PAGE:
Mini-Split Wiring Guide
What You Should Know About Mini-Split Wiring
Ductless mini splits are one of the most popular and energy-efficient choices for homeowners and businesses.
This “split” system consists of an outdoor unit containing the condenser and compressor, and the indoor unit which supplies the conditioned air.
Although they are easier to install than central air conditioning, they are not “plug ‘n play” like window units. Mini split systems require a dedicated electrical line into the building’s electrical panel.
Here’s what you should know about mini split wiring in order to ensure a worry-free system for years to come:
The electrical service panel supplies power to the outdoor unit. For safety, it utilizes a disconnect box and surge protector via electrical wires contained in a weather-proof cable called a whip.
Depending on the size and model, mini splits have specific power requirements. Some small 9k - 12k BTU systems may require a 110-volt service, but most will require 220 volts or more. Since these systems need to be hardwired into the electrical service panel, be sure the breaker panel is properly sized and can handle the additional voltage.
We recommend that you consult with a professional installer to help with the electrical requirements of your system and ensure the work is done to code, maintaining the warranty of your mini split system.
Mini split systems have specific wire gauge (thickness) requirements and the difference between the right and wrong electrical wire can be dangerous.
When shopping for connecting wire, be sure to get quality wire that is the proper gauge. Also, look for connecting wire that is rated for sun exposure and "UL-listed." This signifies that the product has passed safety tests performed by Underwriters Laboratories.
Common wire sizes include: 16, 14, 10, 8, 6, and 2-gauge wire. The thickness of the wire determines the amount of current that it can handle safely.
The higher a wire's gauge, the thinner it is and less current it can handle. Similarly, lower gauge wire is thicker and can handle more current. For example, #2 wire can handle 100 amps, while #16 wire can only handle 13 amps. Make sure your installer confirms the wire sizing because other factors, like length, will also affect the selection.
The table below lists common household items by the amount of power they use with the appropriate size wire. (Trouble viewing the table? Click here).
|Wire Use||Rated Ampacity||Wire Gauge|
|Extension Cords||13 Amps||16 Gauge|
|Light Fixtures, Lamps, Lighting Runs||15 Amps||14 Gauge|
|Receptacles, 110-volt Air Conditioners, Sump Pumps, Kitchen Appliances||20 Amps||12 Gauge|
|Electric Clothes Dryers, 220-volt Window Air Conditioners, Built-in Ovens, Electric Water Heaters||30 Amps||10 Gauge|
|Electric Stoves||45 Amps||8 Gauge|
|Electric Furnaces, Large Electric Heaters||60 Amps||6 Gauge|
|Electric Furnaces, Large Electric Water Heaters, Sub Panels||80 Amps||4 Gauge|
|Service Panels, Sub Panels||100 Amps||2 Gauge|
Power whips are located outdoors and contain high voltage wires concealed in a weatherproof enclosure that protects them from rain and sun exposure.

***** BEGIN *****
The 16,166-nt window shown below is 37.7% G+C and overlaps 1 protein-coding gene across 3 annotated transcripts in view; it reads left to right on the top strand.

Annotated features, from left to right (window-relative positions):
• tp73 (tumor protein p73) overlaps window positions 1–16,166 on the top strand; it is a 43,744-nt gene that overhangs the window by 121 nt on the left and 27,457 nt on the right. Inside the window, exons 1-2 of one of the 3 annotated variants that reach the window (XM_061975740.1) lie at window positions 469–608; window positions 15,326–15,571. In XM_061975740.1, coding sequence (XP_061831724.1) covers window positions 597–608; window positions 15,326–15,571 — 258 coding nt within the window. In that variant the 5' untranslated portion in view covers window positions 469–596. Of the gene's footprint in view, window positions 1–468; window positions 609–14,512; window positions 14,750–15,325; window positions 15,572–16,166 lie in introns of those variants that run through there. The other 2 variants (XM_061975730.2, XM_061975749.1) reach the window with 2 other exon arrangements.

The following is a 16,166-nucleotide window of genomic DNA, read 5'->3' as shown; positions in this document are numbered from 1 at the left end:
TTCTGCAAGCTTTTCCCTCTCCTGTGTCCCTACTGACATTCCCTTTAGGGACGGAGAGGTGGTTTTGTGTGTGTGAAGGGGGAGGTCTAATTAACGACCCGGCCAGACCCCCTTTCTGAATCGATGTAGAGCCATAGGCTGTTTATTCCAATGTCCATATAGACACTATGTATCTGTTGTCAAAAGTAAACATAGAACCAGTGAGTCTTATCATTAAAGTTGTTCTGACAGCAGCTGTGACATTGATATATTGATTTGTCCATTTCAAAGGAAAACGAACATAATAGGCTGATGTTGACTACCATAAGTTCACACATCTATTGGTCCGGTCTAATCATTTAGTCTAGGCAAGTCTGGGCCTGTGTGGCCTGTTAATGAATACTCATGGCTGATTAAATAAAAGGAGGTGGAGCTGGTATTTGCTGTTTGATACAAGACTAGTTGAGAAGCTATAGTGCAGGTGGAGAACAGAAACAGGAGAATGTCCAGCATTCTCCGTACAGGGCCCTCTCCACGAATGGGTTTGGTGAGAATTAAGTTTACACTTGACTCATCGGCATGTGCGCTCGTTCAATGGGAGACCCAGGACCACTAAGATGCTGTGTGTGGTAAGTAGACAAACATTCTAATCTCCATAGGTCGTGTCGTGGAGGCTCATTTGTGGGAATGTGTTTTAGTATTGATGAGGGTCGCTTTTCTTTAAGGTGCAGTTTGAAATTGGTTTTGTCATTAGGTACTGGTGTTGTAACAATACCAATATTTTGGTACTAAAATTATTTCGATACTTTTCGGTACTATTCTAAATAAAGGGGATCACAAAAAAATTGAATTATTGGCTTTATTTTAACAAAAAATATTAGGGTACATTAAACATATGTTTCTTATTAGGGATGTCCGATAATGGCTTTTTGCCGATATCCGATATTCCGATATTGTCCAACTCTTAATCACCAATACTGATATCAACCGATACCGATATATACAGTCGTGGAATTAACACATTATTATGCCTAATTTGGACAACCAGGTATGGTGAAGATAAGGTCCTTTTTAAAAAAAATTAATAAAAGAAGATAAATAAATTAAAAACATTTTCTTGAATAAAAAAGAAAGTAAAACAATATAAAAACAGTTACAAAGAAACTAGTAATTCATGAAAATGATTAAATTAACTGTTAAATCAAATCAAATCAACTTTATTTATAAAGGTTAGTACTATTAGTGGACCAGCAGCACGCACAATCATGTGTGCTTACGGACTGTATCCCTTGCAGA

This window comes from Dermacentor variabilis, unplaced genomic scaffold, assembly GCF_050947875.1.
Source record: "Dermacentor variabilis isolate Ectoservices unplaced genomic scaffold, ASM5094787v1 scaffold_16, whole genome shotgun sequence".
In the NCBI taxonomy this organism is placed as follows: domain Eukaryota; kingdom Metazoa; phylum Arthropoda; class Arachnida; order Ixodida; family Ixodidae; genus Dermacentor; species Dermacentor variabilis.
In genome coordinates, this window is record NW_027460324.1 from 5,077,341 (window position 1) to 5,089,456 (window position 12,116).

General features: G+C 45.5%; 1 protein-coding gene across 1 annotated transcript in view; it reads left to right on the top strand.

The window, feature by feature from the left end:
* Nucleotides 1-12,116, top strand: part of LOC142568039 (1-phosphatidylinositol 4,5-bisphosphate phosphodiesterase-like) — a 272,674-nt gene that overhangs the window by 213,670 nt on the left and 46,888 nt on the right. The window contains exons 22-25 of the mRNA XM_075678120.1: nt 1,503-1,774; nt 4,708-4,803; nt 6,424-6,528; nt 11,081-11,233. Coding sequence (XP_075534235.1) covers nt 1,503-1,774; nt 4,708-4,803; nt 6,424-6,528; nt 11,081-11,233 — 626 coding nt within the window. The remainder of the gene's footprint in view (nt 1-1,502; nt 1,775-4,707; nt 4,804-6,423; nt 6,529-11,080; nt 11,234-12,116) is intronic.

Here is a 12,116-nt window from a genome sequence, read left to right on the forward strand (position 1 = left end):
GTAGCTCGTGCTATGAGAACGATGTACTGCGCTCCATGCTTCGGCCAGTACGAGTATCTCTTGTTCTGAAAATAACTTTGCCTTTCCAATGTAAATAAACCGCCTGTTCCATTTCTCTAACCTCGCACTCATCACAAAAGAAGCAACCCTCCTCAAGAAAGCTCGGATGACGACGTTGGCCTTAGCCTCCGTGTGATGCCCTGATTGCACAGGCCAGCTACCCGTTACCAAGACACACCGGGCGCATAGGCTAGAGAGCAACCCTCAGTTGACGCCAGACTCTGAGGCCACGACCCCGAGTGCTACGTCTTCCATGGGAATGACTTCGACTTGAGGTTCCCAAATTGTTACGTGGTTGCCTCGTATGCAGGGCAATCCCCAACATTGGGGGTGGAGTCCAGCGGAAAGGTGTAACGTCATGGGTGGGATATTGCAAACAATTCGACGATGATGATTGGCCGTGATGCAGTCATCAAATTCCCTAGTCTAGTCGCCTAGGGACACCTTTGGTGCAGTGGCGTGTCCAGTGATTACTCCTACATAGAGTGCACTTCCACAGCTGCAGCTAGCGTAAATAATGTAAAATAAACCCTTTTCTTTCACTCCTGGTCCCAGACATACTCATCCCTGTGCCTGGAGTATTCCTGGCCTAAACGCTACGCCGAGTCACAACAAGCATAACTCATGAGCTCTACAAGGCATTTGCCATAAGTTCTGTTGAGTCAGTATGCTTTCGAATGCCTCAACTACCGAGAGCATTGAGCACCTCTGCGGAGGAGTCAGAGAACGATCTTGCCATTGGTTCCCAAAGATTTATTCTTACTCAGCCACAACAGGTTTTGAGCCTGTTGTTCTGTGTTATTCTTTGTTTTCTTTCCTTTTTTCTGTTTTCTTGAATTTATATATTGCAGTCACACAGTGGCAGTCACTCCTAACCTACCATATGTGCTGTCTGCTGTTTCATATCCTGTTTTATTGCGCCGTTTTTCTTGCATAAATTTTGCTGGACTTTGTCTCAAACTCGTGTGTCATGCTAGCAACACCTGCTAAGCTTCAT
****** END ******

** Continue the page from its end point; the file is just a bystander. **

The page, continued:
They are used to connect the 120v/220v power from the disconnect box to the outdoor condensing unit.
Disconnect Box: Fused vs Non-Fused
You might be wondering, "Do I really need a disconnect?" All mini split systems require a dedicated circuit to supply power to the system.
A disconnect box is required by code to be installed near the outdoor unit and allows for a technician to shut off power to the system when performing any service or repairs.
Believe it or not, a non-fused disconnect box is preferred over fused. One reason is that the breaker in your service panel already provides the built-in protection in place of a fuse.
Another is that circuit breakers can be reset after they are tripped, while fuses must be replaced. Fuses can also corrode in the elements - rendering the system unsafe. Finally, fuses can be hard to find and most people aren't comfortable replacing them.
Protecting Your Investment
Purchasing heating and cooling equipment is a large investment. While manufacturers offer excellent warranties that cover manufacturing defects, they may not cover damage from electrical surges.
Surges can be caused by lightning or irregularities in your power delivery and could damage your mini split system's electrical components.
For such events, you will want the peace of mind that comes with a surge protector.
Rather than scrambling to replace your mini split system out of pocket after a damaging surge, use an HVAC device to provide your heating and cooling equipment with both exceptional protection and additional warranty coverage.
Don't remain at the mercy of Mother Nature or your electrical company, install a surge protector and enjoy unparalleled peace of mind.
Also known as 4-conductor cable, connecting cable is electrical wire that supplies power and carries control information between the indoor unit(s) and the outdoor unit.
Typically, connecting cable is run through conduit in accordance to local codes. Most systems use a 14 AWG 4-conductor stranded cable, also written as: 14/4.
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